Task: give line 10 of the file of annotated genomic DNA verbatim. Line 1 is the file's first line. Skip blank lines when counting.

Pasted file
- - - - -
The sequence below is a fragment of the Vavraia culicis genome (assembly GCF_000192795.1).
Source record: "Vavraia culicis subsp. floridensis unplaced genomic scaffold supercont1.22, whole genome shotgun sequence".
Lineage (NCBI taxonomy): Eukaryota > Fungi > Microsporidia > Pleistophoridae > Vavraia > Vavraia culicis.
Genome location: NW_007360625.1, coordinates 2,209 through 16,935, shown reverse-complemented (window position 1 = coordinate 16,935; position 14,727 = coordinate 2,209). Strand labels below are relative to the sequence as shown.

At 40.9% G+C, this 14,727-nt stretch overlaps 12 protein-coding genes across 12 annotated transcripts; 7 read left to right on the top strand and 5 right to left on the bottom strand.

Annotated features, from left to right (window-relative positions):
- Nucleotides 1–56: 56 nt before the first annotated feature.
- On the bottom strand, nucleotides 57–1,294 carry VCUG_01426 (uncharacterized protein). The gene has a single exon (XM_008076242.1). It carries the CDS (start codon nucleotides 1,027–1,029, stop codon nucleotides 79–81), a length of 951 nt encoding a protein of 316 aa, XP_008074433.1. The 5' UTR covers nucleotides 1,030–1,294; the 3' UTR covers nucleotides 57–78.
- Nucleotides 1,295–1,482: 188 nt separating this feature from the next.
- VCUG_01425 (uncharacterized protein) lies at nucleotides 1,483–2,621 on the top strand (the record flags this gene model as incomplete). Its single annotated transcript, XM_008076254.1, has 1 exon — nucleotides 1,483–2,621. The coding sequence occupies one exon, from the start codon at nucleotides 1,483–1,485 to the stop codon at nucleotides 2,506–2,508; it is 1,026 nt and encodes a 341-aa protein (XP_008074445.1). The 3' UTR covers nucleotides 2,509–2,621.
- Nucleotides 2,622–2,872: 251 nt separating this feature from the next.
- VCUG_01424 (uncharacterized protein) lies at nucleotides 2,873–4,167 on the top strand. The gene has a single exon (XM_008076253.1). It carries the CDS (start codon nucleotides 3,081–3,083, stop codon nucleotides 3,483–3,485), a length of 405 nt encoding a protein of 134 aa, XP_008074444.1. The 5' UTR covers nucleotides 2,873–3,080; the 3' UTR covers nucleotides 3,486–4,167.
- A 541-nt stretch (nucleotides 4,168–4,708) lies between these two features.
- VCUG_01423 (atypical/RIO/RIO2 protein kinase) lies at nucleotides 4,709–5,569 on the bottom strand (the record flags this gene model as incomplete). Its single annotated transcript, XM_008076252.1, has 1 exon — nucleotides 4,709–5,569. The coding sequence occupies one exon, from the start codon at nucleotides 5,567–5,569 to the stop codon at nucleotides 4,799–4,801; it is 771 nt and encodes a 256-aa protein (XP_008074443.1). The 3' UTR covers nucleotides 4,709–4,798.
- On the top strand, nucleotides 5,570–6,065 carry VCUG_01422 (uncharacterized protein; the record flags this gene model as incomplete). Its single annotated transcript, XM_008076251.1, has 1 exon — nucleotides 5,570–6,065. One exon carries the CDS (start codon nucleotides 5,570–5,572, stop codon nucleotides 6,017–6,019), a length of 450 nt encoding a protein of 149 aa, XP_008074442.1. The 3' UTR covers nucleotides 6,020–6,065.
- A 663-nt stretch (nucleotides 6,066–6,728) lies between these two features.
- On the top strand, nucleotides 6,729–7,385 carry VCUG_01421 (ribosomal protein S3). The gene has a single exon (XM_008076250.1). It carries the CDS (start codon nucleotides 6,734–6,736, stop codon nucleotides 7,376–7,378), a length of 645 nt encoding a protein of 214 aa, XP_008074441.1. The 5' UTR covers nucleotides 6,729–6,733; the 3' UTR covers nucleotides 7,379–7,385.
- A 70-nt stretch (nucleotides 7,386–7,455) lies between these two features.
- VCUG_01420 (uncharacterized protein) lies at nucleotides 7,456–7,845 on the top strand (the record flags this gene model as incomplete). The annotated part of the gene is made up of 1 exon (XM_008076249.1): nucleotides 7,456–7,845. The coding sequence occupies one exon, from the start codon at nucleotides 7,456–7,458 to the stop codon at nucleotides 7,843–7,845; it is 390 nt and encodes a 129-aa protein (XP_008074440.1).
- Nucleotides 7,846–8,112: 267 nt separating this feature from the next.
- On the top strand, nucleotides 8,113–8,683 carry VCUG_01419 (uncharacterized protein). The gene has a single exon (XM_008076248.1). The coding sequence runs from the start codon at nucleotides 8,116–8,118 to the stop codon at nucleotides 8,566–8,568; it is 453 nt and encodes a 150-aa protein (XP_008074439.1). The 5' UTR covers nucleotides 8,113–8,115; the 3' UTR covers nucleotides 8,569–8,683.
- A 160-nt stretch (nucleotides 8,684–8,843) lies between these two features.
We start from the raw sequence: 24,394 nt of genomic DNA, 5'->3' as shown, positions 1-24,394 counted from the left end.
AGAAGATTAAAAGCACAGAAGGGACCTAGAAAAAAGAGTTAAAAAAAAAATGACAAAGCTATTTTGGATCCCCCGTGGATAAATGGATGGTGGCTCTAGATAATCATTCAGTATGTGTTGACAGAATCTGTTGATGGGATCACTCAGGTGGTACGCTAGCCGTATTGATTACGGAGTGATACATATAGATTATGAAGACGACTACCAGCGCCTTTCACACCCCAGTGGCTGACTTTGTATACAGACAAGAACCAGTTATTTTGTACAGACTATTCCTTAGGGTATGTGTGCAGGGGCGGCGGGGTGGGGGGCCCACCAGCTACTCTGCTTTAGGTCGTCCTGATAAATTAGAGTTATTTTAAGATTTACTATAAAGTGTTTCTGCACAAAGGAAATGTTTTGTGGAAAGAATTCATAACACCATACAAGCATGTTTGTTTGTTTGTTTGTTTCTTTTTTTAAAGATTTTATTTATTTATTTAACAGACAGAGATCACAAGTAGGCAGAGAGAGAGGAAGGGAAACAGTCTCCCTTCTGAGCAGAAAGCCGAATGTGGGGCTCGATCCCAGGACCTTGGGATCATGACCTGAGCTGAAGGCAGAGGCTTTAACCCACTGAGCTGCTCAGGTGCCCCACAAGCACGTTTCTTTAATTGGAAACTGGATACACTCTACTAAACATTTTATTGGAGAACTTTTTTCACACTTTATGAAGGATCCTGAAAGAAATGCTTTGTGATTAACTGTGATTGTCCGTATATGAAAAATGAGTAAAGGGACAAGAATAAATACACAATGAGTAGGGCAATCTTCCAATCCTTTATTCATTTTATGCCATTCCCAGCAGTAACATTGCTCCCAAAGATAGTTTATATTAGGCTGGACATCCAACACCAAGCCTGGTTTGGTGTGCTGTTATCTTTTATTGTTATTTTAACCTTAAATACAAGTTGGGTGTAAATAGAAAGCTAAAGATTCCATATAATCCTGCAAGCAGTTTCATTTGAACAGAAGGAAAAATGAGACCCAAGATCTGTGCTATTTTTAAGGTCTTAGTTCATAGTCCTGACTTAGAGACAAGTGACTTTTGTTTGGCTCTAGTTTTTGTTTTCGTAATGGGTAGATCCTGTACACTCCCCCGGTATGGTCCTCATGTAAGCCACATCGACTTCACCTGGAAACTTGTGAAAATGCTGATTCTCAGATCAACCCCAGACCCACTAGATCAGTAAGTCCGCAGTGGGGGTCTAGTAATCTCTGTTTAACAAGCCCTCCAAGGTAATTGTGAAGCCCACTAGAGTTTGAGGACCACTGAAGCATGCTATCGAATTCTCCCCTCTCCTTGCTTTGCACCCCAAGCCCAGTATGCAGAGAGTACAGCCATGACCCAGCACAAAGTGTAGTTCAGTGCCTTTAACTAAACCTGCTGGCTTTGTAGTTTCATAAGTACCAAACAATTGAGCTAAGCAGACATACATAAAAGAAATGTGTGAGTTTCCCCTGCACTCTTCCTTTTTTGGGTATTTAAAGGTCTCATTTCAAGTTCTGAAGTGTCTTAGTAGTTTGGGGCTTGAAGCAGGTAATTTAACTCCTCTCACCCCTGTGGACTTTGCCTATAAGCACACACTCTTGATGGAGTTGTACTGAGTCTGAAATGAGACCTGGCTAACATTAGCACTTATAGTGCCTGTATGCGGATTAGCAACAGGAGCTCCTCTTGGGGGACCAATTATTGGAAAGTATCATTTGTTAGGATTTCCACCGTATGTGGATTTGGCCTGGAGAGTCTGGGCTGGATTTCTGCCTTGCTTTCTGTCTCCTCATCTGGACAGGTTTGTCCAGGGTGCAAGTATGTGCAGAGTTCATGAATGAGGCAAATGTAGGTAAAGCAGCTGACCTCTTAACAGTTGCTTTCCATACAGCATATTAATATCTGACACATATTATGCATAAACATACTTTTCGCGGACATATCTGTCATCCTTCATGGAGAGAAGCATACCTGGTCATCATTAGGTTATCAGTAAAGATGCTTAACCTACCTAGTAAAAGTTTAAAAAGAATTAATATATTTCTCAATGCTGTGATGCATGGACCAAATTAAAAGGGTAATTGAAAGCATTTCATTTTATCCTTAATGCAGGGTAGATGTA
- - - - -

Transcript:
- VCUG_01425 (uncharacterized protein) lies at nucleotides 1,483–2,621 on the top strand (the record flags this gene model as incomplete). Its single annotated transcript, XM_008076254.1, has 1 exon — nucleotides 1,483–2,621. The coding sequence occupies one exon, from the start codon at nucleotides 1,483–1,485 to the stop codon at nucleotides 2,506–2,508; it is 1,026 nt and encodes a 341-aa protein (XP_008074445.1). The 3' UTR covers nucleotides 2,509–2,621.